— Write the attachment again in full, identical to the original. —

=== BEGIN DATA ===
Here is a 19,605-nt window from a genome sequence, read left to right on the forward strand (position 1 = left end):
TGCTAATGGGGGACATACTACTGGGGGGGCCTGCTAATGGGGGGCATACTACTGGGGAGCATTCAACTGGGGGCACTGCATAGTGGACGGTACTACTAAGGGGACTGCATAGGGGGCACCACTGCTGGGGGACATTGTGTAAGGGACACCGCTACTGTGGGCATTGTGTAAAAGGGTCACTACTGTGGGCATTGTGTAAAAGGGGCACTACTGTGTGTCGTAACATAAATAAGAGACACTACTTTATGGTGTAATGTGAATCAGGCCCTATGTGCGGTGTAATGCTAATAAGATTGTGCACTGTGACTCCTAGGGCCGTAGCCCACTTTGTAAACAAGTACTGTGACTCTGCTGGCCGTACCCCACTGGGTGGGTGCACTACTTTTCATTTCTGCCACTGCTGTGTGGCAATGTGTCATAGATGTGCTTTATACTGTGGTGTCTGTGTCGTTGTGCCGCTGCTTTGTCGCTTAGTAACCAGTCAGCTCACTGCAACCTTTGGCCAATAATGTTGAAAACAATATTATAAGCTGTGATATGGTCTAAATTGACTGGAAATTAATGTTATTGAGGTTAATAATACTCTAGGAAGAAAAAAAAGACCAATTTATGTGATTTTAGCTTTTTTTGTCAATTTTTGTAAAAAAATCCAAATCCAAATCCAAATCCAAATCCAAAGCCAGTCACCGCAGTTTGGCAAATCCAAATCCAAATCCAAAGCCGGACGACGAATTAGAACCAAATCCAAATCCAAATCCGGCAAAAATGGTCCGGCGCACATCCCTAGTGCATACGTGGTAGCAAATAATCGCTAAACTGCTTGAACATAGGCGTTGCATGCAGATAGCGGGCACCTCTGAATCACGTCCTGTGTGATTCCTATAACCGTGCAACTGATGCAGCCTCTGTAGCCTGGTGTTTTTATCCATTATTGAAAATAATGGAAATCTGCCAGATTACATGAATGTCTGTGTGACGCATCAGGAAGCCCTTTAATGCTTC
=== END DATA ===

Here is a 19,605-nt window from a genome sequence, read left to right on the forward strand (position 1 = left end):
TGCTAATGGGGGACATACTACTGGGGGGGCCTGCTAATGGGGGGCATACTACTGGGGAGCATTCAACTGGGGGCACTGCATAGTGGACGGTACTACTAAGGGGACTGCATAGGGGGCACCACTGCTGGGGGACATTGTGTAAGGGACACCGCTACTGTGGGCATTGTGTAAAAGGGTCACTACTGTGGGCATTGTGTAAAAGGGGCACTACTGTGTGTCGTAACATAAATAAGAGACACTACTTTATGGTGTAATGTGAATCAGGCCCTATGTGCGGTGTAATGCTAATAAGATTGTGCACTGTGACTCCTAGGGCCGTAGCCCACTTTGTAAACAAGTACTGTGACTCTGCTGGCCGTACCCCACTGGGTGGGTGCACTACTTTTCATTTCTGCCACTGCTGTGTGGCAATGTGTCATAGATGTGCTTTATACTGTGGTGTCTGTGTCGTTGTGCCGCTGCTTTGTCGCTTAGTAACCAGTCAGCTCACTGCAACCTTTGGCCAATAATGTTGAAAACAATATTATAAGCTGTGATATGGTCTAAATTGACTGGAAATTAATGTTATTGAGGTTAATAATACTCTAGGAAGAAAAAAAAGACCAATTTATGTGATTTTAGCTTTTTTTGTCAATTTTTGTAAAAAAATCCAAATCCAAATCCAAATCCAAATCCAAAGCCAGTCACCGCAGTTTGGCAAATCCAAATCCAAATCCAAAGCCGGACGACGAATTAGAACCAAATCCAAATCCAAATCCGGCAAAAATGGTCCGGCGCACATCCCTAGTGCATACGTGGTAGCAAATAATCGCTAAACTGCTTGAACATAGGCGTTGCATGCAGATAGCGGGCACCTCTGAATCACGTCCTGTGTGATTCCTATAACCGTGCAACTGATGCAGCCTCTGTAGCCTGGTGTTTTTATCCATTATTGAAAATAATGGAAATCTGCCAGATTACATGAATGTCTGTGTGACGCATCAGGAAGCCCTTTAATGCTTC